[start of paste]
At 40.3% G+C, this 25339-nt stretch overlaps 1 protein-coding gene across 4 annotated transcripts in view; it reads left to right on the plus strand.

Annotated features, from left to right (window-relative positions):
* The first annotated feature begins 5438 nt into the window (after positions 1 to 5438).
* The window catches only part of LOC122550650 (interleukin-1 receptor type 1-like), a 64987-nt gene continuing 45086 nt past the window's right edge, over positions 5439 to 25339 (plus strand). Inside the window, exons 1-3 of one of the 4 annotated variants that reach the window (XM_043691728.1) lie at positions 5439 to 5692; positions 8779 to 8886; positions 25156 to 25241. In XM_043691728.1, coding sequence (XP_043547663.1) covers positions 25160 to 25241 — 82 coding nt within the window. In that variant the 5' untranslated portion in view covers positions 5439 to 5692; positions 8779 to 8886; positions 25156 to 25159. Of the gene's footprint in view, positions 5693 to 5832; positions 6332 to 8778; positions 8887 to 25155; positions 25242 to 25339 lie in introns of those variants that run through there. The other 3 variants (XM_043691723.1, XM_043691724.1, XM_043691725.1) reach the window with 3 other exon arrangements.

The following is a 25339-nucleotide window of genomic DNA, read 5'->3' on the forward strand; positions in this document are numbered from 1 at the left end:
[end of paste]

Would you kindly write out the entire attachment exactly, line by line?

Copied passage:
At 40.3% G+C, this 25339-nt stretch overlaps 1 protein-coding gene across 4 annotated transcripts in view; it reads left to right on the plus strand.

Annotated features, from left to right (window-relative positions):
* The first annotated feature begins 5438 nt into the window (after positions 1 to 5438).
* The window catches only part of LOC122550650 (interleukin-1 receptor type 1-like), a 64987-nt gene continuing 45086 nt past the window's right edge, over positions 5439 to 25339 (plus strand). Inside the window, exons 1-3 of one of the 4 annotated variants that reach the window (XM_043691728.1) lie at positions 5439 to 5692; positions 8779 to 8886; positions 25156 to 25241. In XM_043691728.1, coding sequence (XP_043547663.1) covers positions 25160 to 25241 — 82 coding nt within the window. In that variant the 5' untranslated portion in view covers positions 5439 to 5692; positions 8779 to 8886; positions 25156 to 25159. Of the gene's footprint in view, positions 5693 to 5832; positions 6332 to 8778; positions 8887 to 25155; positions 25242 to 25339 lie in introns of those variants that run through there. The other 3 variants (XM_043691723.1, XM_043691724.1, XM_043691725.1) reach the window with 3 other exon arrangements.

The following is a 25339-nucleotide window of genomic DNA, read 5'->3' on the forward strand; positions in this document are numbered from 1 at the left end: